Give Us This Day Our Daily Bread...

Bread was truly the “staff of life” for both the peasant and the nobleman for centuries. In the Middle Ages, for example, a majority of the population – mostly peasants – ate 2 to 3 pounds of bread a day. Today, even with government recommendations of 6 to 8 ounces of “grain equivalents” a day, most Americans are eating about half as much bread as they did just 40 years ago.
Read more: Give Us This Day Our Daily Bread…

Gardening is a subversive act! Plus you get tomatoes...

Have you noticed lately that all that beautiful produce on the grocery shelves seems to spoil and go bad the day after you get it home? Didn’t it used to last at least a few days longer? What to do?
Read more: Gardening is a Subversive Act! Plus You Get Tomatoes…

When a Friend Needs Help...

A quirk of the weather (thanks, Climate Weirdness!), and hungry migrating birds can clean out a crop in a matter of hours! Help a friend: Make a donation at Nash and Patty’s Go Fund Me Page.

Instead of this…

Nash’s has this…

Patty and Nash Huber, Nash’s Organic Produce, made it
Read more: When a Friend Needs Help…

Our Daily Bread: It Takes Farmers, Millers, and Bakers

Most of the US forgets – or is simply ignorant of the fact – that the Northern Great Plains are a major part of the nation’s “bread basket.” They’ve been raised to think that wheat comes from Kansas. Our goal at GoodFood World is to stimulate discussion by reporting on the critical issues affecting the production and use of organic wheat and other grains, especially the challenges to small-scale organic family farms, millers, and bakers.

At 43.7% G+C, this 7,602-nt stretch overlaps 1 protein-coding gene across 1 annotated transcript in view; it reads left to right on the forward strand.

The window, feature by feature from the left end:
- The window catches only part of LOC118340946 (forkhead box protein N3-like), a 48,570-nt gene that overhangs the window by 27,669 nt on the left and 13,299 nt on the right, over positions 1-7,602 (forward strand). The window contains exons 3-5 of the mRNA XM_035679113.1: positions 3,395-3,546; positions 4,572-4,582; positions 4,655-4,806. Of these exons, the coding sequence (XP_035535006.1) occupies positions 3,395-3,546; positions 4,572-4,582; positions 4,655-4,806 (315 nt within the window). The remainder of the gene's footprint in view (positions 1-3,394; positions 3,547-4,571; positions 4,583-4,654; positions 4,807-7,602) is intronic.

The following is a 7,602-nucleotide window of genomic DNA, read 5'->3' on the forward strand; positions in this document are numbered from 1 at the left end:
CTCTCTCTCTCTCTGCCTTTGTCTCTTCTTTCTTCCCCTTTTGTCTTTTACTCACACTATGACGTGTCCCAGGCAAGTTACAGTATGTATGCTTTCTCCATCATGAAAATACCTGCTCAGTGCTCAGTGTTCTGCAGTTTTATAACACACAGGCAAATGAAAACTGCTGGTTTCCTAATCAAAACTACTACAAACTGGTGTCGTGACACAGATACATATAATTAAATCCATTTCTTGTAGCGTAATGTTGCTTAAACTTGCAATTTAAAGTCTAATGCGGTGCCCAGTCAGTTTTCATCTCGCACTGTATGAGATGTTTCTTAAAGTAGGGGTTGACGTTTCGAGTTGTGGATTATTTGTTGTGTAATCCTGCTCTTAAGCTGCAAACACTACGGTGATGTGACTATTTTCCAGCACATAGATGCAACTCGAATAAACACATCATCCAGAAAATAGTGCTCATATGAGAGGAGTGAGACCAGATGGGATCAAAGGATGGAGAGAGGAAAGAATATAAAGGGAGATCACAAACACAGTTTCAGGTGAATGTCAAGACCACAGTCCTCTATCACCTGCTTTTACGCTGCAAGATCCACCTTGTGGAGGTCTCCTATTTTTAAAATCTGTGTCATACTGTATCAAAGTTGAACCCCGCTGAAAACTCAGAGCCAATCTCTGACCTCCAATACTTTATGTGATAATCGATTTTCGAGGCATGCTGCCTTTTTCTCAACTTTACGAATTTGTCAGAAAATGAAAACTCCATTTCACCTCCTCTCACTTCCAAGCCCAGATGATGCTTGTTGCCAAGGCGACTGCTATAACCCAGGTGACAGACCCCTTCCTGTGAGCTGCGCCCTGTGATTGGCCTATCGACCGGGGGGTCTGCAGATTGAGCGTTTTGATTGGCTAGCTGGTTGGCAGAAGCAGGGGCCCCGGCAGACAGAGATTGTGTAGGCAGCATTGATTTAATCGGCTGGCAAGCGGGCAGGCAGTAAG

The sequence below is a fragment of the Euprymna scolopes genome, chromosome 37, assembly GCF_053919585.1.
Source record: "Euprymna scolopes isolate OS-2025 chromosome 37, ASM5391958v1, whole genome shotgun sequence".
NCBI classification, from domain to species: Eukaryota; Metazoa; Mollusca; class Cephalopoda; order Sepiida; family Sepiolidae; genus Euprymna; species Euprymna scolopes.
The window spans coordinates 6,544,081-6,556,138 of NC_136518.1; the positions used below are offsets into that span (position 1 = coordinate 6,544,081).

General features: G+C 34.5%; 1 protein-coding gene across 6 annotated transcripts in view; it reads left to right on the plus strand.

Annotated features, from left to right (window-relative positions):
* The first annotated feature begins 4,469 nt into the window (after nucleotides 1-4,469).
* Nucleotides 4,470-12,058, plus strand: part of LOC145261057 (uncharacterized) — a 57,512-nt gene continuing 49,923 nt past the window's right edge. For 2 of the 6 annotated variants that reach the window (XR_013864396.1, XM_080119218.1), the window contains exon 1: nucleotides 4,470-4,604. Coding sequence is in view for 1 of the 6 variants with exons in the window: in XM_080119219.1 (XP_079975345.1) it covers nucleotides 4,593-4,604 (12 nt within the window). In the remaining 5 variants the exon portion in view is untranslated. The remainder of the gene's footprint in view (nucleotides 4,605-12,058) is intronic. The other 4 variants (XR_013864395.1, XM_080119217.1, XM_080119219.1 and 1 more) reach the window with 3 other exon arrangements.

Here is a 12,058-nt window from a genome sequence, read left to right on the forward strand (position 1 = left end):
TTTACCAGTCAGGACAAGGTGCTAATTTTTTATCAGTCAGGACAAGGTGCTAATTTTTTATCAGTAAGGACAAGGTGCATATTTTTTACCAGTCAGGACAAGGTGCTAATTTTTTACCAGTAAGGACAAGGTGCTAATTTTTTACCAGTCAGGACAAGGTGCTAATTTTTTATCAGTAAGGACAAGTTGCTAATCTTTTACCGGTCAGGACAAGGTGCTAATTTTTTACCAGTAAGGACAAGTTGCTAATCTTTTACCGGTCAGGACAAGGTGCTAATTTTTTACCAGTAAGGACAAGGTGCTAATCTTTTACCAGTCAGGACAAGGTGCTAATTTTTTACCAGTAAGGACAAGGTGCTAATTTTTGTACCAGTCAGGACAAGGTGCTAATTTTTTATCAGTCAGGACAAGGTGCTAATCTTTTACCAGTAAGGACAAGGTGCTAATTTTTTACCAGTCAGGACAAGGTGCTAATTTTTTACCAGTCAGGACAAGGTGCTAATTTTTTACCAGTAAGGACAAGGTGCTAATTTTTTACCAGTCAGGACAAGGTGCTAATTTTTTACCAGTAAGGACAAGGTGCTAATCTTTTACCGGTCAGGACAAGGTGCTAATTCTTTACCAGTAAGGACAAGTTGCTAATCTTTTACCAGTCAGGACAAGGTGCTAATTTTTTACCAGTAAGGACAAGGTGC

Read more: Our Daily Bread: It Takes Farmers, Millers, and Bakers

Cooperatives: the Business Model of the Future

Whether you consider the cooperative model to be market socialism or an alternative, both are opportunities to position it in opposition to pure capitalism. Cooperatives are one strategy to transition from a society that focuses on capitalist profit to one that focuses on human needs.
Read more: Cooperatives: the Business Model of the Future

Growing Local: Grain, Flour, Bread

Most of the millions living in the Pacific Northwest forget that the drylands of eastern Washington and Oregon on the west of the Rocky Mountains and Montana to the east are also part of the nation’s “bread basket.” They’ve been raised to think that wheat comes from Kansas. The truth is that eastern Washington and Oregon, and central and eastern Montana produce millions of bushels of wheat, most of which is sold by the train carload to one of just a handful of huge commercial flour mills or is exported.
Read more: Growing Local: Grain, Flour, Bread

What's the world coming to? Amazon buys Whole Foods for $13.4B!

Waking up to a headline like “Amazon buys Whole Foods for $13.4B” is pretty good considering the alternatives. The news has been a whole lot darker lately! Some “off the top of the head” thoughts here.
Read more: What’s the world coming to? Amazon buys Whole Foods for $13.4B!

Why a Winter Farmers Market?

Support your local winter market! Yes, winter market! So often we think of farmers markets as a summer thing. After all, summer is the growing season. Here in Montana we’re not ready to give up on markets when the snow starts to fly. The Bozeman Winter Farmers Market runs from the end of September to the end of April, and you can get your “fresh local food fix” every two weeks through the season. While you’re not going to find tomatoes and cucumbers on offer, you will find a wonderful array of products from 30 plus vendors.
Read more: Why a Winter Farmers Market?